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    Fasting in a lighter vein

    fastIn English, Yom Kippur is called a fast. Imagine what we as English-speaking children thought when we first heard the word “fast”.

    The Cheder teacher told us that Yom Kippur was coming up and it was a fast and we didn’t eat or drink that day. We were quite confused. In our minds, “fast” had to do with excessive speed.

    What a let-down it was to find when we spent Yom Kippur in shule that the day was long and nothing went fast, least of all the sermon.

    The story of is told of a child who whispered to his father during the sermon, “Isn’t he finished yet?”… and the father replied, “He finished a long time ago but he doesn’t know it yet!”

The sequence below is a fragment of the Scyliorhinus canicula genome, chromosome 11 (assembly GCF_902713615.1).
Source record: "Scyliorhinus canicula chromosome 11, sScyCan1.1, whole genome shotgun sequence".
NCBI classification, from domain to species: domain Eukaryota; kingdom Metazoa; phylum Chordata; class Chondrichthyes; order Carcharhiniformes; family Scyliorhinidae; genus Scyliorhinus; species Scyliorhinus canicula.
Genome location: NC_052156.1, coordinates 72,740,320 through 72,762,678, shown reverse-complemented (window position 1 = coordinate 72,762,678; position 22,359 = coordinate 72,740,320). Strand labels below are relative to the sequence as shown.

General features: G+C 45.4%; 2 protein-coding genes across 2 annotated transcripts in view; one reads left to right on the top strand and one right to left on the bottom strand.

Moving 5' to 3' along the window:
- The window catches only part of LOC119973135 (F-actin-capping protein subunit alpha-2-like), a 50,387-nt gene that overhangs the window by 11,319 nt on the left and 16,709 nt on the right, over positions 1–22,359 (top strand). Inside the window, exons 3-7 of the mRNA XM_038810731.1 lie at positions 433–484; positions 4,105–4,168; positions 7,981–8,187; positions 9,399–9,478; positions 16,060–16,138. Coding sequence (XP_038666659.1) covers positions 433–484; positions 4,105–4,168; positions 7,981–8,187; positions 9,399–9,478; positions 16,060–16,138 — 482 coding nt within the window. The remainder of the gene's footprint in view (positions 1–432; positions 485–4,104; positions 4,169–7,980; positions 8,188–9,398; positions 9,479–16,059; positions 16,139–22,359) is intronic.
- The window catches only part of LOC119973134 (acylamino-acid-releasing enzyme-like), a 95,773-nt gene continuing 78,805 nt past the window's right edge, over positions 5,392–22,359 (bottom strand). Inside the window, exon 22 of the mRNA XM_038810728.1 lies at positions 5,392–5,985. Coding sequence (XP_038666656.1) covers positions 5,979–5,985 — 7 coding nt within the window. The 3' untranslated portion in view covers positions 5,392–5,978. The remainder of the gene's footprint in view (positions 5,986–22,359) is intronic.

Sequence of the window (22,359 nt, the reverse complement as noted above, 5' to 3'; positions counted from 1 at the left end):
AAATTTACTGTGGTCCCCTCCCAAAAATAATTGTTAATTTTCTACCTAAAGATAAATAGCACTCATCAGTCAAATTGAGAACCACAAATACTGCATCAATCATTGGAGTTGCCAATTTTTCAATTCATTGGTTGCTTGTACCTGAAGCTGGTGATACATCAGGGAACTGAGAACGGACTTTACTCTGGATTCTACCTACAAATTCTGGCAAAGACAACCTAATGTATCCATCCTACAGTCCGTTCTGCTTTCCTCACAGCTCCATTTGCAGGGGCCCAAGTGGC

We took a long time to discover that “fast” had something to do with holding fast to one’s stomach and not allowing hunger pangs to develop.

    In those days a wedding reception was called a breakfast; it took us years to find that at least in Judaism, in order to come to the ceremony in serious mood the bride and groom did not eat until after the chuppah – and what they ate thereafter broke their fast.

    Unkind minds would say that the guests also didn’t eat until the wedding, not because they were too busy or trying to be spiritual, but because at the wedding the food and drink were free and they wanted to come with a healthy appetite.

    When I was a congregational rabbi, certain members of the congregation booked an after-Yom Kippur dinner at a local non-kosher hostelry… presumably never realising that going straight to a treifah dinner was incongruous after a day in Synagogue.

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